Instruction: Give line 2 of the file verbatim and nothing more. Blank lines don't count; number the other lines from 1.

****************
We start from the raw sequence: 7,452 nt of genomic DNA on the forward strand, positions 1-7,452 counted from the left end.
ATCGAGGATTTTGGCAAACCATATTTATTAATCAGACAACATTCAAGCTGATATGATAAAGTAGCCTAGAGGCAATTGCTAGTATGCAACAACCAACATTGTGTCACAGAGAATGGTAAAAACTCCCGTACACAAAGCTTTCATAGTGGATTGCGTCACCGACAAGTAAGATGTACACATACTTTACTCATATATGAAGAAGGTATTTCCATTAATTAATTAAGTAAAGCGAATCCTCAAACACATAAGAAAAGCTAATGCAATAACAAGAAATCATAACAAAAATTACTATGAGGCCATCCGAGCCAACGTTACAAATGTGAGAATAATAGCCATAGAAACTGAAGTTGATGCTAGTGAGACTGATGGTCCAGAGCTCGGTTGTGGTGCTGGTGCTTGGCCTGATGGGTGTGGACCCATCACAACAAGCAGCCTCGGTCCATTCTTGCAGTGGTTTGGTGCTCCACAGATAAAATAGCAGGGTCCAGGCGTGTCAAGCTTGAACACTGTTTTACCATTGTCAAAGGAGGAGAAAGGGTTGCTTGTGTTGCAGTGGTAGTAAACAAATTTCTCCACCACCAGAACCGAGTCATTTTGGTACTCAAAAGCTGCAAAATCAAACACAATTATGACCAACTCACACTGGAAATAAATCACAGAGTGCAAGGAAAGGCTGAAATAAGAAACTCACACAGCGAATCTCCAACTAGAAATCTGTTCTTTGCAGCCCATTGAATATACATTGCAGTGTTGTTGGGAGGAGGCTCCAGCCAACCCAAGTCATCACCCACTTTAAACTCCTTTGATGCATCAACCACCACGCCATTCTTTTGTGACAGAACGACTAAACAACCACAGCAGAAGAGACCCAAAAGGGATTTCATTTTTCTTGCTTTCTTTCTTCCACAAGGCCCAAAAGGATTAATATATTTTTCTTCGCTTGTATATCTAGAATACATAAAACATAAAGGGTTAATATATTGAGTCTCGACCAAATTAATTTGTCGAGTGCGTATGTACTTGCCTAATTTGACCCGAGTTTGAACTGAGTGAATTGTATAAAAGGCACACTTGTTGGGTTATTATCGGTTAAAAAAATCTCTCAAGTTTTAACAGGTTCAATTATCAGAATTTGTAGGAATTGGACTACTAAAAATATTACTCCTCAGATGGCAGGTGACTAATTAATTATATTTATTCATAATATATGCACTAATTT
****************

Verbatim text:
ATCGAGGATTTTGGCAAACCATATTTATTAATCAGACAACATTCAAGCTGATATGATAAAGTAGCCTAGAGGCAATTGCTAGTATGCAACAACCAACATTGTGTCACAGAGAATGGTAAAAACTCCCGTACACAAAGCTTTCATAGTGGATTGCGTCACCGACAAGTAAGATGTACACATACTTTACTCATATATGAAGAAGGTATTTCCATTAATTAATTAAGTAAAGCGAATCCTCAAACACATAAGAAAAGCTAATGCAATAACAAGAAATCATAACAAAAATTACTATGAGGCCATCCGAGCCAACGTTACAAATGTGAGAATAATAGCCATAGAAACTGAAGTTGATGCTAGTGAGACTGATGGTCCAGAGCTCGGTTGTGGTGCTGGTGCTTGGCCTGATGGGTGTGGACCCATCACAACAAGCAGCCTCGGTCCATTCTTGCAGTGGTTTGGTGCTCCACAGATAAAATAGCAGGGTCCAGGCGTGTCAAGCTTGAACACTGTTTTACCATTGTCAAAGGAGGAGAAAGGGTTGCTTGTGTTGCAGTGGTAGTAAACAAATTTCTCCACCACCAGAACCGAGTCATTTTGGTACTCAAAAGCTGCAAAATCAAACACAATTATGACCAACTCACACTGGAAATAAATCACAGAGTGCAAGGAAAGGCTGAAATAAGAAACTCACACAGCGAATCTCCAACTAGAAATCTGTTCTTTGCAGCCCATTGAATATACATTGCAGTGTTGTTGGGAGGAGGCTCCAGCCAACCCAAGTCATCACCCACTTTAAACTCCTTTGATGCATCAACCACCACGCCATTCTTTTGTGACAGAACGACTAAACAACCACAGCAGAAGAGACCCAAAAGGGATTTCATTTTTCTTGCTTTCTTTCTTCCACAAGGCCCAAAAGGATTAATATATTTTTCTTCGCTTGTATATCTAGAATACATAAAACATAAAGGGTTAATATATTGAGTCTCGACCAAATTAATTTGTCGAGTGCGTATGTACTTGCCTAATTTGACCCGAGTTTGAACTGAGTGAATTGTATAAAAGGCACACTTGTTGGGTTATTATCGGTTAAAAAAATCTCTCAAGTTTTAACAGGTTCAATTATCAGAATTTGTAGGAATTGGACTACTAAAAATATTACTCCTCAGATGGCAGGTGACTAATTAATTATATTTATTCATAATATATGCACTAATTT